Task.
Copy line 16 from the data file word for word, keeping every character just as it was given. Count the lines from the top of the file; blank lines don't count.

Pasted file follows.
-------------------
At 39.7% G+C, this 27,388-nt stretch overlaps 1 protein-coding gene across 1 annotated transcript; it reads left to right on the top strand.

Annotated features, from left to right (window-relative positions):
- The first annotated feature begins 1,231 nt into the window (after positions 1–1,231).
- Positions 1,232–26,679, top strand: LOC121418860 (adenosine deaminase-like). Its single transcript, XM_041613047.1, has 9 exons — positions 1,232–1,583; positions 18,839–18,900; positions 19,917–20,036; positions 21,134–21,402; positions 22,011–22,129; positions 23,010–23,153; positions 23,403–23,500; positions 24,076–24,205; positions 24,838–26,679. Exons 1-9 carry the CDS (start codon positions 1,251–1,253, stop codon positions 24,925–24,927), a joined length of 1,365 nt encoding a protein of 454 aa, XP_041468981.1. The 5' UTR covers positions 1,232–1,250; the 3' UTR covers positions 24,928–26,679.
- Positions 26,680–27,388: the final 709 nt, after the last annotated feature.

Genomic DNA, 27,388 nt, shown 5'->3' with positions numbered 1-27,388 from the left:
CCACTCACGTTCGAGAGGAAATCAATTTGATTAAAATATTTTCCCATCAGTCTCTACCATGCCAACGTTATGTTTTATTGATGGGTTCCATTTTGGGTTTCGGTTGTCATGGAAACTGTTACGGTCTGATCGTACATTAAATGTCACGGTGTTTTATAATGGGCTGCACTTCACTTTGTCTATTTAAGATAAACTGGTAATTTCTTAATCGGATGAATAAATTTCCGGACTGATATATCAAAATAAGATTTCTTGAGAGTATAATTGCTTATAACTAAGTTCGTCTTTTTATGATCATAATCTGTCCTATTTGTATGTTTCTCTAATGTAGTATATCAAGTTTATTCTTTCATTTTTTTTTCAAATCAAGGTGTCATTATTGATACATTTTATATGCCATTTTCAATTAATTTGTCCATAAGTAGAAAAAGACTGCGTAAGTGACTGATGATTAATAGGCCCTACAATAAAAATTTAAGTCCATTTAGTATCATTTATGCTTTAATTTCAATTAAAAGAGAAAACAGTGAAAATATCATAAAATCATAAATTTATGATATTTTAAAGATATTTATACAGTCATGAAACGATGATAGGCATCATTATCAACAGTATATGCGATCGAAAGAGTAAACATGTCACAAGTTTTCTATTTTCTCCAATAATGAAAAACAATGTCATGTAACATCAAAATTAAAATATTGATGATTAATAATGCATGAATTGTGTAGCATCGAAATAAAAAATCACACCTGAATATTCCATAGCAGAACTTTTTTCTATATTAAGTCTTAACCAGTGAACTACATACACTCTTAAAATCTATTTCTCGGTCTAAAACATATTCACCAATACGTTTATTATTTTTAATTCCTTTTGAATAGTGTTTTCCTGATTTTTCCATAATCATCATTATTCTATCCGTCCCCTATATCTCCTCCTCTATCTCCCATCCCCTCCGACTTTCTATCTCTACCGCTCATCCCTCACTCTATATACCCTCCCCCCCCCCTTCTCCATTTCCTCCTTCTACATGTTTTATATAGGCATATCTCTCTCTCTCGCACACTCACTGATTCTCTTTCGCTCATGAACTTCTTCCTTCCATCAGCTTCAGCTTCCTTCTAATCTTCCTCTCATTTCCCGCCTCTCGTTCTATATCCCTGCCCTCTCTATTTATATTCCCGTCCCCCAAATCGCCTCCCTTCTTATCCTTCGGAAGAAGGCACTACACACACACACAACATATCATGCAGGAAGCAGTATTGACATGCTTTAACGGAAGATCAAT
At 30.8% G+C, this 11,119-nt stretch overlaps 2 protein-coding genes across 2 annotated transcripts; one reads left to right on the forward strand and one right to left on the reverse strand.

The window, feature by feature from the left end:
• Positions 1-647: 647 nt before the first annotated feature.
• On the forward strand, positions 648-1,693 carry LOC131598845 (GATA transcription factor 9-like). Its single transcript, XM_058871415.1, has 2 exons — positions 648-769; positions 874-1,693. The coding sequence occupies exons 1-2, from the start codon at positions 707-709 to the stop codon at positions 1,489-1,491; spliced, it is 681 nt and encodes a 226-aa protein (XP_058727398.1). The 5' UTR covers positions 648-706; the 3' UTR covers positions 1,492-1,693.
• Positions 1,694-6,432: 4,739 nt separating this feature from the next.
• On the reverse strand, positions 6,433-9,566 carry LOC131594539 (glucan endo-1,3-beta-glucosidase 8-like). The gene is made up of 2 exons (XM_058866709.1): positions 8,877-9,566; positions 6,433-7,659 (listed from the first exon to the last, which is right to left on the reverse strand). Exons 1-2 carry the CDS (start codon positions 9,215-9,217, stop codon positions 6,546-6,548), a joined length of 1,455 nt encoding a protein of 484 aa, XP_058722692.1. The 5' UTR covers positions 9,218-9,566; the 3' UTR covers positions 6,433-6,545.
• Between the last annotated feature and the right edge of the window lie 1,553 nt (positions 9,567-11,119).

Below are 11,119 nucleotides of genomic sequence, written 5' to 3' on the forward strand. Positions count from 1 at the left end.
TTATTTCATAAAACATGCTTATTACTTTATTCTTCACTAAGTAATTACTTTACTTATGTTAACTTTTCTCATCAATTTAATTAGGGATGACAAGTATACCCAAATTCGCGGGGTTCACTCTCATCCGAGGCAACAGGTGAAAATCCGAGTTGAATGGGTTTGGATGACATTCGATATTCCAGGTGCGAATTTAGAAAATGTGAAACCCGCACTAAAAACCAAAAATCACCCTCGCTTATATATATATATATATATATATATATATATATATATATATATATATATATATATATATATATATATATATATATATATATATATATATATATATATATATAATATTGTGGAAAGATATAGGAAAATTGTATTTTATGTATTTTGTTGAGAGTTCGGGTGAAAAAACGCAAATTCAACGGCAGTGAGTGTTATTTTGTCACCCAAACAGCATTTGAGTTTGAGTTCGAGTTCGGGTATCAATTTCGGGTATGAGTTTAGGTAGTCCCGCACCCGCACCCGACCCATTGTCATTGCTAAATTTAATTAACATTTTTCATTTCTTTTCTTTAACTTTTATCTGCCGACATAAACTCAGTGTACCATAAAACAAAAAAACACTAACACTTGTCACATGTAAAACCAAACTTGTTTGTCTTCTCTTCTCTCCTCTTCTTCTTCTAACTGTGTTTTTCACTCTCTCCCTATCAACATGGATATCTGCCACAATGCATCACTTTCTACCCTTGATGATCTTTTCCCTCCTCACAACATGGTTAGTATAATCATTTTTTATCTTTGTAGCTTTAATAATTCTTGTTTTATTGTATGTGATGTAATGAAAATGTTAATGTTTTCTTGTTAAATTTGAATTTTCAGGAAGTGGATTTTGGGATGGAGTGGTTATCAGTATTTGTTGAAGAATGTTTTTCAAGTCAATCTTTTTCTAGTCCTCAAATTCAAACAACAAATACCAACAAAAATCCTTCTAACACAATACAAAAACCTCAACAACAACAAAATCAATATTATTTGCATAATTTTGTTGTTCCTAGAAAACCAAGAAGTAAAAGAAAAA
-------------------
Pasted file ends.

TTATTTCATAAAACATGCTTATTACTTTATTCTTCACTAAGTAATTACTTTACTTATGTTAACTTTTCTCATCAATTTAATTAGGGATGACAAGTATACCCAAATTCGCGGGGTTCACTCTCATCCGAGGCAACAGGTGAAAATCCGAGTTGAATGGGTTTGGATGACATTCGATATTCCAGGTGCGAATTTAGAAAATGTGAAACCCGCACTAAAAACCAAAAATCACCCTCGCTTATATATATATATATATATATATATATATATATATATATATATATATATATATATATATATATATATATATATATATATATATATATATATATATATATATAATATTGTGGAAAGATATAGGAAAATTGTATTTTATGTATTTTGTTGAGAGTTCGGGTGAAAAAACGCAAATTCAACGGCAGTGAGTGTTATTTTGTCACCCAAACAGCATTTGAGTTTGAGTTCGAGTTCGGGTATCAATTTCGGGTATGAGTTTAGGTAGTCCCGCACCCGCACCCGACCCATTGTCATTGCTAAATTTAATTAACATTTTTCATTTCTTTTCTTTAACTTTTATCTGCCGACATAAACTCAGTGTACCATAAAACAAAAAAACACTAACACTTGTCACATGTAAAACCAAACTTGTTTGTCTTCTCTTCTCTCCTCTTCTTCTTCTAACTGTGTTTTTCACTCTCTCCCTATCAACATGGATATCTGCCACAATGCATCACTTTCTACCCTTGATGATCTTTTCCCTCCTCACAACATGGTTAGTATAATCATTTTTTATCTTTGTAGCTTTAATAATTCTTGTTTTATTGTATGTGATGTAATGAAAATGTTAATGTTTTCTTGTTAAATTTGAATTTTCAGGAAGTGGATTTTGGGATGGAGTGGTTATCAGTATTTGTTGAAGAATGTTTTTCAAGTCAATCTTTTTCTAGTCCTCAAATTCAAACAACAAATACCAACAAAAATCCTTCTAACACAATACAAAAACCTCAACAACAACAAAATCAATATTATTTGCATAATTTTGTTGTTCCTAGAAAACCAAGAAGTAAAAGAAAAA